Carving a Sense of Clarity – Lansell House by Neil Architecture
Toorak, VIC, Australia
Carving out a sense of clarity between the old and new, Neil Architecture brings new life to the residual spaces of an inter-war era home. Lansell House sees a contemporary lightness applied against its heritage past.
Set within a neighbourhood of like-heritage homes, Lansell House sees home and the inherited legacy of its many previous lives injected with a new sense of purpose. The combining forces of the existing and the new come together in a way that expresses the era and heritage of each, respectfully celebrating their origins rather than competing. At the core of the works is a clear definition between the old and new.
Located in the Melbourne suburb of Toorak, the home is split over two levels, retaining the existing front façade and the original detailing internally. From this point, new elements are introduced with a purposed aim to ensure the new works do not impede on the streetscape or become a newly introduced series of forms to the site. Only as one walks around the driveway do the new works become visible on approach. This separation and concealment of the extension aims to further emphasise the original bones.
Lansell House sees home and the inherited legacy of its many previous lives injected with a new sense of purpose.
Tasked with untangling a series of intertwined and unrelated interior spaces, Neil Architecture chose to start afresh from behind the front-facing original rooms. The extension sees a new build from this point backward, allowing for a better cohesion of flow internally, and a sensible arrangement of related and connected zones. Clad in white zinc with concealed doors, the garage acts as a base for the additional upper level. The upper level then takes guise as a floating black box of sorts, articulated with a refined black frame. Connecting the old and new is a purposefully recessive transparent link between the upstairs retreat and two additional bedrooms.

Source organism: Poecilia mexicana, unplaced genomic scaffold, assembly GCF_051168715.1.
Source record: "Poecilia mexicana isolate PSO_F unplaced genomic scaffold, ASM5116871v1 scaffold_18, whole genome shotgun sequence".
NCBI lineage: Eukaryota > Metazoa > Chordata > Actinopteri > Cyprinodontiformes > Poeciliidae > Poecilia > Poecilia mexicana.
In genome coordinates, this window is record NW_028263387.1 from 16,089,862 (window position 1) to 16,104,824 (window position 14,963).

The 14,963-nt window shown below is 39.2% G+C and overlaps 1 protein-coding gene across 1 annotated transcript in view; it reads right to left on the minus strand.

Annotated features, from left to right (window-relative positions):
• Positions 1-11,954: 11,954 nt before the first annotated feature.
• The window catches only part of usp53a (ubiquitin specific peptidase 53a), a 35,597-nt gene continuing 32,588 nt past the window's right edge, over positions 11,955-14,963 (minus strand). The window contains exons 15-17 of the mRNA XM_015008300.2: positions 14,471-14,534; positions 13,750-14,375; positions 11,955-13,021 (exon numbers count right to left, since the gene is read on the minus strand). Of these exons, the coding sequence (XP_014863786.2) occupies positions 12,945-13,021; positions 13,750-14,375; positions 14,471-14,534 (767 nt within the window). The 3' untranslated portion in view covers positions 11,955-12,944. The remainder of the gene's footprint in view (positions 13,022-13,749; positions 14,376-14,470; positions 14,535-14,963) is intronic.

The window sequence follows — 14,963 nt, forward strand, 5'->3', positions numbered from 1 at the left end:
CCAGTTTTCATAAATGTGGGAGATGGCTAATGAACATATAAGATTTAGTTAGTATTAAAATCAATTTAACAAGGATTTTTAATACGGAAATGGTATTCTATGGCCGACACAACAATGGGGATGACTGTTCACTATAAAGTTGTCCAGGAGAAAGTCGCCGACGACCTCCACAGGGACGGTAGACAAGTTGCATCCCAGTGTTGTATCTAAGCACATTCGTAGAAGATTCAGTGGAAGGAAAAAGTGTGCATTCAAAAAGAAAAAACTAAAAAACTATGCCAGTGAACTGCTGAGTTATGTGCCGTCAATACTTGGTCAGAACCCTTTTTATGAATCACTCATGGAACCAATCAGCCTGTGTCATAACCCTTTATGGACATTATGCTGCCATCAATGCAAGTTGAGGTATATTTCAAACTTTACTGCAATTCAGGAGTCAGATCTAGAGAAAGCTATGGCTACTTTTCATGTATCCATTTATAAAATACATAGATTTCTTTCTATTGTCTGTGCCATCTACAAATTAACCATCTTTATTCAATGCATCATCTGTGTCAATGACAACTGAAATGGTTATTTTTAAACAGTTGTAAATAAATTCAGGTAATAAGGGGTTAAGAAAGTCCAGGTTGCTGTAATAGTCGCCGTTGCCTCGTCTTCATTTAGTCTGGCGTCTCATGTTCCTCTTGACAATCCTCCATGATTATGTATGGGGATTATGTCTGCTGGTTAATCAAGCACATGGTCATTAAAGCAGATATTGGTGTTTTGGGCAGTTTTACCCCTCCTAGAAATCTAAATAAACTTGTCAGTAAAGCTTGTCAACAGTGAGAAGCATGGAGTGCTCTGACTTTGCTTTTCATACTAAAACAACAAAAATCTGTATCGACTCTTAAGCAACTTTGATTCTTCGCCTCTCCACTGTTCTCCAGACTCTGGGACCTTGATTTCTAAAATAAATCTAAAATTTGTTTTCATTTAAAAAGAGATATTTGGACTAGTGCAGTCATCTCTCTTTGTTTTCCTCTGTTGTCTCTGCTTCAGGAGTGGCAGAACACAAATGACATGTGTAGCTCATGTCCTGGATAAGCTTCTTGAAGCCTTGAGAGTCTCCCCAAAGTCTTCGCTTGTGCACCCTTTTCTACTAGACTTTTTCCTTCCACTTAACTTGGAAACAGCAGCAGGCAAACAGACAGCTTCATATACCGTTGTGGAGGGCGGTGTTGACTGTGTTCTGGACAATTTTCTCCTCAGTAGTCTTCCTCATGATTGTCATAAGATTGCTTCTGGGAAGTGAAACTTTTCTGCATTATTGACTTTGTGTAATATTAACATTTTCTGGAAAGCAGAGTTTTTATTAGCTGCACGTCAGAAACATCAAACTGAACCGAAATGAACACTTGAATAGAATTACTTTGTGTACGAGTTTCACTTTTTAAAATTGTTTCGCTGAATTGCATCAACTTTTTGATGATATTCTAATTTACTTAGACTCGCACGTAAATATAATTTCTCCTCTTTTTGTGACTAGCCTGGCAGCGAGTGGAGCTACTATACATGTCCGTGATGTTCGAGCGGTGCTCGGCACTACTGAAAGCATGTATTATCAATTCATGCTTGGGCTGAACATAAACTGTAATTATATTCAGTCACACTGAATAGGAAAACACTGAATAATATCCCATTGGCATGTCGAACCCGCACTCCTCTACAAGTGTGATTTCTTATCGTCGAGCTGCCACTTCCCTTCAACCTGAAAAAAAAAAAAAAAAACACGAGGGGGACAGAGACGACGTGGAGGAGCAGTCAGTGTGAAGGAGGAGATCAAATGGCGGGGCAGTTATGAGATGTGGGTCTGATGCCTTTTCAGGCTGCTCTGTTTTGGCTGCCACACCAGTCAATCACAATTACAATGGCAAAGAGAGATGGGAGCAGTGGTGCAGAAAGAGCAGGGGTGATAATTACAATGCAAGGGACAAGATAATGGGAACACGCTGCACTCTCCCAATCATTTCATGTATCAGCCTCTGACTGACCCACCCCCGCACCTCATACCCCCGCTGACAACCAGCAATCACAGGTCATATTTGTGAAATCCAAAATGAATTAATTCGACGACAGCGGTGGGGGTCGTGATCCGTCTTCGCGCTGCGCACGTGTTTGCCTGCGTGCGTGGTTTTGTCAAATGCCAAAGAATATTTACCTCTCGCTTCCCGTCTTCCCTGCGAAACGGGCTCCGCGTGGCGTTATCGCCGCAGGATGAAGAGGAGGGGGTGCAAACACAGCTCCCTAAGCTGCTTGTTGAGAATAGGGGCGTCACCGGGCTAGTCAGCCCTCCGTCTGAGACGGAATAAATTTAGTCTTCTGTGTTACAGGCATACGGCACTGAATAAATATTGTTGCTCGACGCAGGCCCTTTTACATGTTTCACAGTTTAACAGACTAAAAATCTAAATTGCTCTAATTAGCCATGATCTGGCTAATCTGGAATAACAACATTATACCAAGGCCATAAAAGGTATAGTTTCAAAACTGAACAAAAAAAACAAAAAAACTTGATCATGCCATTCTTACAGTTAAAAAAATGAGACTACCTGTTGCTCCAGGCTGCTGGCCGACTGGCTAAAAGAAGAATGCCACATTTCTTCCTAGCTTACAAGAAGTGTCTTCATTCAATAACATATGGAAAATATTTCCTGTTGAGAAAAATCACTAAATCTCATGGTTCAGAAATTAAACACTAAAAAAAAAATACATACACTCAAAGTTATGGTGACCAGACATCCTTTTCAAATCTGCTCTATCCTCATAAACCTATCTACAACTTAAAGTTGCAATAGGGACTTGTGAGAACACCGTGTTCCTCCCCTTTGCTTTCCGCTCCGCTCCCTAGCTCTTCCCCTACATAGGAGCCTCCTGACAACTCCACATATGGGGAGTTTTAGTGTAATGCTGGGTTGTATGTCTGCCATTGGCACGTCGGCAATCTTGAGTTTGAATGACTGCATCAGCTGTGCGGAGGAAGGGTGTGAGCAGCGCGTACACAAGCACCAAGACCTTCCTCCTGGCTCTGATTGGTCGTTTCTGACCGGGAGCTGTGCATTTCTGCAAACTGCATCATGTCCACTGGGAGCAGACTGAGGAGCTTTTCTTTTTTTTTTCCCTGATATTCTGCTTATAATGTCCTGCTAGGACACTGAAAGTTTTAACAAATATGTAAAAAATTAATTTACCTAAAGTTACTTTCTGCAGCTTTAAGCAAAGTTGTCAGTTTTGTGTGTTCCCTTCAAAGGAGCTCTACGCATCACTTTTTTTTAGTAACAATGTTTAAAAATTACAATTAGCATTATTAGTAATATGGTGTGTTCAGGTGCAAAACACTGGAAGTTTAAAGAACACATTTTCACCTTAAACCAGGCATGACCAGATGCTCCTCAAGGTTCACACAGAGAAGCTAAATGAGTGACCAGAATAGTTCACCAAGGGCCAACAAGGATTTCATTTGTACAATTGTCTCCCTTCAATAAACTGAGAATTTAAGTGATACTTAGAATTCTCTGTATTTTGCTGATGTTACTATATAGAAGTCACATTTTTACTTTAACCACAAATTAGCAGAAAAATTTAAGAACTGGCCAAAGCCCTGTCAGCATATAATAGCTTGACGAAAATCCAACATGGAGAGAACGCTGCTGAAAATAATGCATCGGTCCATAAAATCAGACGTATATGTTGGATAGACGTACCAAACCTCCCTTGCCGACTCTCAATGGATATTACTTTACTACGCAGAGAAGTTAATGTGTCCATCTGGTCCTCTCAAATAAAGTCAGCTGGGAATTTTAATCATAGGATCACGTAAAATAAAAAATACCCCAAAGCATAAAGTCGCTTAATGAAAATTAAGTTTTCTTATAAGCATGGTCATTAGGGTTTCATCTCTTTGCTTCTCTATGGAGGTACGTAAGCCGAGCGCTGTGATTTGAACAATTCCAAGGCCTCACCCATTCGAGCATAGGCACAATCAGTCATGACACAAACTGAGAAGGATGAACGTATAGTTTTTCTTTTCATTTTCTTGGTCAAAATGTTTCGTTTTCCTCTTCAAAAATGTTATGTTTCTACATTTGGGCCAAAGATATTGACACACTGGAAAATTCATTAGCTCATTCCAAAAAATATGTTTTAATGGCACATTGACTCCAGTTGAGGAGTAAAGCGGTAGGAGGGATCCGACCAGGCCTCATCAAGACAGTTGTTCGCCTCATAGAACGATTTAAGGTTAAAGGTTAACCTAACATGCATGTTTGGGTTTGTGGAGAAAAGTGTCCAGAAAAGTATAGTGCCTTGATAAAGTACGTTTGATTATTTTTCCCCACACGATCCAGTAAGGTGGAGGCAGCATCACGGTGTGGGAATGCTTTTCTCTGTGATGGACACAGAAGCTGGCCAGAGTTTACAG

Only as one walks around the driveway do the new works become visible on approach.
The heritage elements are expressed through the use of colour. Upon entry through the existing, a darker colour palette is applied to the entry, living room and study. The new is then denoted through a sense of lightness, where the view and flow of movement is generated toward the back courtyard and pool. This pull toward the more open and connected living areas deliberately centres around a sense of the informal, where polished concrete flooring and pale timber joinery come together. Light-coloured handmade bricks extend from the new living room outward, used externally and internally to create a sense of cohesion.
Neil Architecture chose to start afresh from behind the front-facing original rooms.
Lansell House brings a sense of clarity through informality and openness. Neil Architecture has respectfully captured the essence of the existing home, and after opening up the internal spaces, extended its bones into a cohesive and connected series of contemporary spaces.